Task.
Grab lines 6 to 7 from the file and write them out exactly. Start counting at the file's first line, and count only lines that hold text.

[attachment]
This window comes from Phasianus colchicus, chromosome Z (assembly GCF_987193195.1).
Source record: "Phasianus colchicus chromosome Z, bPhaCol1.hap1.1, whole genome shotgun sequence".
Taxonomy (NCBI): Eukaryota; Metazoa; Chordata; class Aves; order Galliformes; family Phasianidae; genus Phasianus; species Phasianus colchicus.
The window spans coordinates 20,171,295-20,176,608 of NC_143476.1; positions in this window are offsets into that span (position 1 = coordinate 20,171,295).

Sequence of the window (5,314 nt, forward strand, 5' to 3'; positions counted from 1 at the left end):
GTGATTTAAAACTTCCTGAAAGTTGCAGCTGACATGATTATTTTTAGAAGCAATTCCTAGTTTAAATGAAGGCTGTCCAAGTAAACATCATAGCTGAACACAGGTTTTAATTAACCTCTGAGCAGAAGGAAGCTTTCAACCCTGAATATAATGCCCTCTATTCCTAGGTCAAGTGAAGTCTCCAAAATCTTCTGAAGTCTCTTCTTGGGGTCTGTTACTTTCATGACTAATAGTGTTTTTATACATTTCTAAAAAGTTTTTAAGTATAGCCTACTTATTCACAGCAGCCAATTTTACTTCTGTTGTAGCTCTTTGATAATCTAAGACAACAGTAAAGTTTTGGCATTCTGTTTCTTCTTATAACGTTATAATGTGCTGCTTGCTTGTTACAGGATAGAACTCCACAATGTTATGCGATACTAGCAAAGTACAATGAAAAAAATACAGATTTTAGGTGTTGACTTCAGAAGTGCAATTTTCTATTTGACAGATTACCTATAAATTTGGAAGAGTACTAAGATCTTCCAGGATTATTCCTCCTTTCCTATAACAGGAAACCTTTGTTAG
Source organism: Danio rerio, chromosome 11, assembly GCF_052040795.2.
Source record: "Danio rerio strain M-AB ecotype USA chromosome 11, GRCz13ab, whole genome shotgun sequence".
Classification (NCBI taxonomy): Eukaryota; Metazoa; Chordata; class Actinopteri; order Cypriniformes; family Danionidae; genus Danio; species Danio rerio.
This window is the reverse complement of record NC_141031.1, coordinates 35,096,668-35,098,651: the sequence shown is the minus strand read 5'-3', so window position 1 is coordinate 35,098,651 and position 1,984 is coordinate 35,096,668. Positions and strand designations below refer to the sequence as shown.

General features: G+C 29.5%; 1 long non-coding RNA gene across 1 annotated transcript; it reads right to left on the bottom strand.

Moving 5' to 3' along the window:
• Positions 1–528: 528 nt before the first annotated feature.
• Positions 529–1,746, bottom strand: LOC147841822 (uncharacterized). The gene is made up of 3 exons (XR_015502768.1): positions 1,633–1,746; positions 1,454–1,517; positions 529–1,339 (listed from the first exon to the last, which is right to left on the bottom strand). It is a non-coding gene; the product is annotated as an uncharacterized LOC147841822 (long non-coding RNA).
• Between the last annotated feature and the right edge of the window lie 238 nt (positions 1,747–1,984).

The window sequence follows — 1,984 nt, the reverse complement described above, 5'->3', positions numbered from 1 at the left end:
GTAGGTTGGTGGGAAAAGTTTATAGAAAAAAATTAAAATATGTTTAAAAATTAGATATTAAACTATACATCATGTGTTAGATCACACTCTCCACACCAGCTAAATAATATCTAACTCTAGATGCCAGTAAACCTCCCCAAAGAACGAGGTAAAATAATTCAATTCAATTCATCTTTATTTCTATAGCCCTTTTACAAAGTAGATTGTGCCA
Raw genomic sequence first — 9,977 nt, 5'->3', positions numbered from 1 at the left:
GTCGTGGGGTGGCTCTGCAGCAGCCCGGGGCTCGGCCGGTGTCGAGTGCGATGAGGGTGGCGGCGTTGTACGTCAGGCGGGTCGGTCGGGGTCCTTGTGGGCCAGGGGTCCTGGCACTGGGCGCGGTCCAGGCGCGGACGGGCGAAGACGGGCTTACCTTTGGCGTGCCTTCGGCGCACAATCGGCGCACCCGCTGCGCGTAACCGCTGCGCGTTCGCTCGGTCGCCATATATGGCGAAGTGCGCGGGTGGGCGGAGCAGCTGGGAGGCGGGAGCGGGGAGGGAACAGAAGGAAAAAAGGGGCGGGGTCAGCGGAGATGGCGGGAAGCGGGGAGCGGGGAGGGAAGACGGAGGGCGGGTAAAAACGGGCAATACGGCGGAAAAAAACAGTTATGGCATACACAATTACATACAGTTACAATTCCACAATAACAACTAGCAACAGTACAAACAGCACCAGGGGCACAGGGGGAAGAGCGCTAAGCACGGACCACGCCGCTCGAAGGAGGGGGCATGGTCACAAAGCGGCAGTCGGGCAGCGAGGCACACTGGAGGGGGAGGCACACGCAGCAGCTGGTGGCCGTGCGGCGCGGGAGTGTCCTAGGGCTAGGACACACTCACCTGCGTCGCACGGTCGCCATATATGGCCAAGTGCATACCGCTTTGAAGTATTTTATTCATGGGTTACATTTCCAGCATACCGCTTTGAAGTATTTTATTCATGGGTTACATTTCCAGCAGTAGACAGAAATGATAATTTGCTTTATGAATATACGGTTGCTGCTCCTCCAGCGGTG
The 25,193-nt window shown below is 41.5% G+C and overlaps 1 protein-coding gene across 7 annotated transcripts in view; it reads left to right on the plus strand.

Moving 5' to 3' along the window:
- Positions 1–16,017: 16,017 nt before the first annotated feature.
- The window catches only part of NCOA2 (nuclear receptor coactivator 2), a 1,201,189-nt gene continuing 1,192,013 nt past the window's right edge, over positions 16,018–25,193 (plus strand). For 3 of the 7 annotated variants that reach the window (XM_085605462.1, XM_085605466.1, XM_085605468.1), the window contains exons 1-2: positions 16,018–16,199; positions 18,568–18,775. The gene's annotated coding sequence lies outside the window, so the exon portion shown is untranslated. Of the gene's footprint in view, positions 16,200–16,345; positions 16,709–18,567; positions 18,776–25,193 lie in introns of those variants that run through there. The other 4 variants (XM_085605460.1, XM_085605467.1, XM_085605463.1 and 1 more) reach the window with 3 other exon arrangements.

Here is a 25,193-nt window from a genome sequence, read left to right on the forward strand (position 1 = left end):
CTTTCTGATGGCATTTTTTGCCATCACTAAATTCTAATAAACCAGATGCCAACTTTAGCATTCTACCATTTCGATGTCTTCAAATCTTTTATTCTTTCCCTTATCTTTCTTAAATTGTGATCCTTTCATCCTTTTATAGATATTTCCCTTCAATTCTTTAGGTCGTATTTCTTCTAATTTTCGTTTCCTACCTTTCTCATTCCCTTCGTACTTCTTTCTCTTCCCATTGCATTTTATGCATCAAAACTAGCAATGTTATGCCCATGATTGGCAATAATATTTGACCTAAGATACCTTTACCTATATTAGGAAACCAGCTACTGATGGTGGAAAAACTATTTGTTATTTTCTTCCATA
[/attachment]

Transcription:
GTGATTTAAAACTTCCTGAAAGTTGCAGCTGACATGATTATTTTTAGAAGCAATTCCTAGTTTAAATGAAGGCTGTCCAAGTAAACATCATAGCTGAACACAGGTTTTAATTAACCTCTGAGCAGAAGGAAGCTTTCAACCCTGAATATAATGCCCTCTATTCCTAGGTCAAGTGAAGTCTCCAAAATCTTCTGAAGTCTCTTCTTGGGGTCTGTTACTTTCATGACTAATAGTGTTTTTATACATTTCTAAAAAGTTTTTAAGTATAGCCTACTTATTCACAGCAGCCAATTTTACTTCTGTTGTAGCTCTTTGATAATCTAAGACAACAGTAAAGTTTTGGCATTCTGTTTCTTCTTATAACGTTATAATGTGCTGCTTGCTTGTTACAGGATAGAACTCCACAATGTTATGCGATACTAGCAAAGTACAATGAAAAAAATACAGATTTTAGGTGTTGACTTCAGAAGTGCAATTTTCTATTTGACAGATTACCTATAAATTTGGAAGAGTACTAAGATCTTCCAGGATTATTCCTCCTTTCCTATAACAGGAAACCTTTGTTAG
Source organism: Danio rerio, chromosome 11, assembly GCF_052040795.2.